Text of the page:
[Note from me: This is an option. Who knows how it will end up...but, hey, a girl can have a fantasy, can't she? So, what shall I wear?]

The O'Connor Oscars

And the winner for Best Video of a Children's Book about Stealing Dogs goes to:

Wednesday, January 16, 2008

Looking ahead to 2008

Because all the cool kids are doing it (yeah, yeah, cyber bud, I stole your sue me) - some of the books I'm looking forward to this year (in no particular order and probably forgetting something wonderful):

Trouble by Gary Schmidt

The Adoration of Jenna Fox by Mary Pearson

Jessie's Mountain by Kerry Madden

Bird Lake Moon by Kevin Henkes (and yeah, Sarah, I stole your image, too.)

The Life and Crimes of Bernetta Wallflower by Lisa Graff

Shooting the Moon by Frances O'Roark Dowell

Jump the Cracks by Stacy DeKeyser

And - no cover available (that I could find): Keeping Score by Linda Sue Park

Tuesday, January 15, 2008

The geek in me.... kicking in.

I want this!!! (the World's Thinnest Notebook...)

Writing Tip Tuesday

From The Pocket Muse by Monica Wood:

Most good stories, even unconventional ones, contain these classic story elements:

Setup: Three bears go for a walk while their porridge cools.

Complication: Blonde perpetrator breaks in.

Rising Action: Perp chows down, breaks a chair, gets some shut-eye.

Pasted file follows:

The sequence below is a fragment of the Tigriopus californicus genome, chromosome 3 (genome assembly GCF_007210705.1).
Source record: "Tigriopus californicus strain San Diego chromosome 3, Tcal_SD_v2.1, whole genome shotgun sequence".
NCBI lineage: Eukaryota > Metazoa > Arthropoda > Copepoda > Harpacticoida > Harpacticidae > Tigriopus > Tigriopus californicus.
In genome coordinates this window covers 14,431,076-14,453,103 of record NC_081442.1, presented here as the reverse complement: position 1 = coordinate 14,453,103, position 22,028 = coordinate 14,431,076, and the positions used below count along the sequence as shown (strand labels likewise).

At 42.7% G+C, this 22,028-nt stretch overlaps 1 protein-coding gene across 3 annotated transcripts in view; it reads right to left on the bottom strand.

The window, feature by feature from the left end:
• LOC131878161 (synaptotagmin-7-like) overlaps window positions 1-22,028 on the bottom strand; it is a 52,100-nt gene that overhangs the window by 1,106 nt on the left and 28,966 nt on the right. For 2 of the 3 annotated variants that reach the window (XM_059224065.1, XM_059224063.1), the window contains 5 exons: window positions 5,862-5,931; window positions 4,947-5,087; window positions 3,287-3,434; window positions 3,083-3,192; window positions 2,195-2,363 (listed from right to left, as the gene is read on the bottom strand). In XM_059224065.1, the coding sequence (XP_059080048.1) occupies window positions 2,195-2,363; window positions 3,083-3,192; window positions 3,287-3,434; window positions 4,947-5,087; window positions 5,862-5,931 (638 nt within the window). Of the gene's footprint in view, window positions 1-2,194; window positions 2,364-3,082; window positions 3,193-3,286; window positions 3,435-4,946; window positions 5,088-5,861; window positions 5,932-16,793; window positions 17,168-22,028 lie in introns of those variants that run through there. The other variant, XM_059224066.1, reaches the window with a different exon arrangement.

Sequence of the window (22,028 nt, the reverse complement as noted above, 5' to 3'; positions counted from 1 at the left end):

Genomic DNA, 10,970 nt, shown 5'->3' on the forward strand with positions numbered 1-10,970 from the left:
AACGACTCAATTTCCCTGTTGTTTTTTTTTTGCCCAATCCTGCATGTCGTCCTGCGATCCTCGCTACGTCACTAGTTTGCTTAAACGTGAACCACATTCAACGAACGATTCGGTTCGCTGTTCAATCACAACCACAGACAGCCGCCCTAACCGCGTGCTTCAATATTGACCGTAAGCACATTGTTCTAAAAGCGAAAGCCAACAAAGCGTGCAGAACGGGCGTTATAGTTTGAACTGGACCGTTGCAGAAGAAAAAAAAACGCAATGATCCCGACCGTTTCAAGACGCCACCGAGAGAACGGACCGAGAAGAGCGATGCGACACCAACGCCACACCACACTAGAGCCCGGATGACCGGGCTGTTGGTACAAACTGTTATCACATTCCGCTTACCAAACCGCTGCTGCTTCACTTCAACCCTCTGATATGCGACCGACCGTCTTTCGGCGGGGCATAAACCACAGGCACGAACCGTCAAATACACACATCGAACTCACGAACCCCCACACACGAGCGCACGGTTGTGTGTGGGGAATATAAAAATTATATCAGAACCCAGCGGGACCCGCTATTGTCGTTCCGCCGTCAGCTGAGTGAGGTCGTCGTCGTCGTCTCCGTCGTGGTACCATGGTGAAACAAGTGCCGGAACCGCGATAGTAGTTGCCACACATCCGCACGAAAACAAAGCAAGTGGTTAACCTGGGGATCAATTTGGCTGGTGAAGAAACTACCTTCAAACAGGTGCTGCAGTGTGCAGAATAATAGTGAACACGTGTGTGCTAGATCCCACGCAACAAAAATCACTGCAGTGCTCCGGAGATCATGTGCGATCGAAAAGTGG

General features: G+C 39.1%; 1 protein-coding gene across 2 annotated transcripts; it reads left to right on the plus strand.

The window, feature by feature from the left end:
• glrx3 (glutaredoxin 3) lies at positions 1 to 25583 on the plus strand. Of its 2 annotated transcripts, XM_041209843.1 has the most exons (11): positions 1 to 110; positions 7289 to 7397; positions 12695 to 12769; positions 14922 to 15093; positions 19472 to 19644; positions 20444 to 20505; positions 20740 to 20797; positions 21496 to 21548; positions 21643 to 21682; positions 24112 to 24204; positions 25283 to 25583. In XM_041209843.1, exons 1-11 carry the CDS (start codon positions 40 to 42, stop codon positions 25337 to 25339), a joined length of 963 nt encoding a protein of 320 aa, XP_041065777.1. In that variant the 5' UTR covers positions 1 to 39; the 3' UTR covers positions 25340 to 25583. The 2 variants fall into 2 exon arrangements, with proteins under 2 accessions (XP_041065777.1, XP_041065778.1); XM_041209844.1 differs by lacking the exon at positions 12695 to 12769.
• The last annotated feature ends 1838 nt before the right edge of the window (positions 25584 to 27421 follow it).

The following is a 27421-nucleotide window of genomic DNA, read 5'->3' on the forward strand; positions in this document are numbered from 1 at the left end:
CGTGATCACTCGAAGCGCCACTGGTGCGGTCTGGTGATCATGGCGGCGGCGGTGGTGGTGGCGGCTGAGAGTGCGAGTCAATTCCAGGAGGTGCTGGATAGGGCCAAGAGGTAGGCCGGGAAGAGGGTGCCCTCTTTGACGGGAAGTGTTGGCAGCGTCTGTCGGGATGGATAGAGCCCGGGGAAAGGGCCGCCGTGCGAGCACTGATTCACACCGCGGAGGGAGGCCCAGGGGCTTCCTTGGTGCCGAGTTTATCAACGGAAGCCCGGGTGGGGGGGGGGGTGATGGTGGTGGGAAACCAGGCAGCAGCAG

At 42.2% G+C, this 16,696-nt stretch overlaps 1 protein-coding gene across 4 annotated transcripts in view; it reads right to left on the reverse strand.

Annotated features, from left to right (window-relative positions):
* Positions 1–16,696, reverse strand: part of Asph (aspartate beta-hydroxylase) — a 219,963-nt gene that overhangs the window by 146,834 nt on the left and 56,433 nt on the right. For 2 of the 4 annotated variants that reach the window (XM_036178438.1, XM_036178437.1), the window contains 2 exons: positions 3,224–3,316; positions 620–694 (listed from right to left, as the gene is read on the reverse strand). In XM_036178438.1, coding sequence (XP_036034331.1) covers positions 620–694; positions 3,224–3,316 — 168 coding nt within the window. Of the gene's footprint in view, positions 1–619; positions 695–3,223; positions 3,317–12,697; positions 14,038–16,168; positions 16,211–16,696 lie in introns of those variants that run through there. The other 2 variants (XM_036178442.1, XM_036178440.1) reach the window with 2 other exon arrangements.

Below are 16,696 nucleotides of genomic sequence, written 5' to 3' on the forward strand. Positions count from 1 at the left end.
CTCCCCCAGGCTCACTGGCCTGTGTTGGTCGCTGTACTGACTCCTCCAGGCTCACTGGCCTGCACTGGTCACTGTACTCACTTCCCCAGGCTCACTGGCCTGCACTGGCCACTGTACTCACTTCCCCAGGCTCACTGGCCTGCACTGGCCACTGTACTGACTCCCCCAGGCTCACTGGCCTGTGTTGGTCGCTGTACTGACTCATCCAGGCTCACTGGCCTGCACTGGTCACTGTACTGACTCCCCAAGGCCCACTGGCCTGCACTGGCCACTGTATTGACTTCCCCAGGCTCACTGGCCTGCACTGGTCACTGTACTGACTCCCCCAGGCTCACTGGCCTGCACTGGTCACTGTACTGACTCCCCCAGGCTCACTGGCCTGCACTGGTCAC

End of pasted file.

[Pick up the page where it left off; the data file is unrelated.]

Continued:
Meanwhile: Bears get home and survey the wreckage.

Climax: Discovered in Baby Bear's bed, perp screams and flees.

Denouement: Bears live happily ever after.

Yes, Gusty, this is one of the 145 writing books I own because of you.

Monday, January 14, 2008

ALA Awards

This was my first time watching the ALA awards announcements via their live webcast.

So exciting!!

Congratulations to all the winners!

Some I've read and some I haven't.

My to-read list just got longer.

Of the ones I've read - my favorite scene is the "hoop snake" scene in Elijah of Buxton. I adore Curtis's humor.

I'm reading Feathers at the moment. Love the writing!

No waste

On a list serv recently, someone posted the results of a mock Newbery conducted by Bank Street College with young readers as the voters. One of the honor winners was A Crooked Kind of Perfect by Linda Urban.

The post listed some of the comments of the readers about each of the winning books.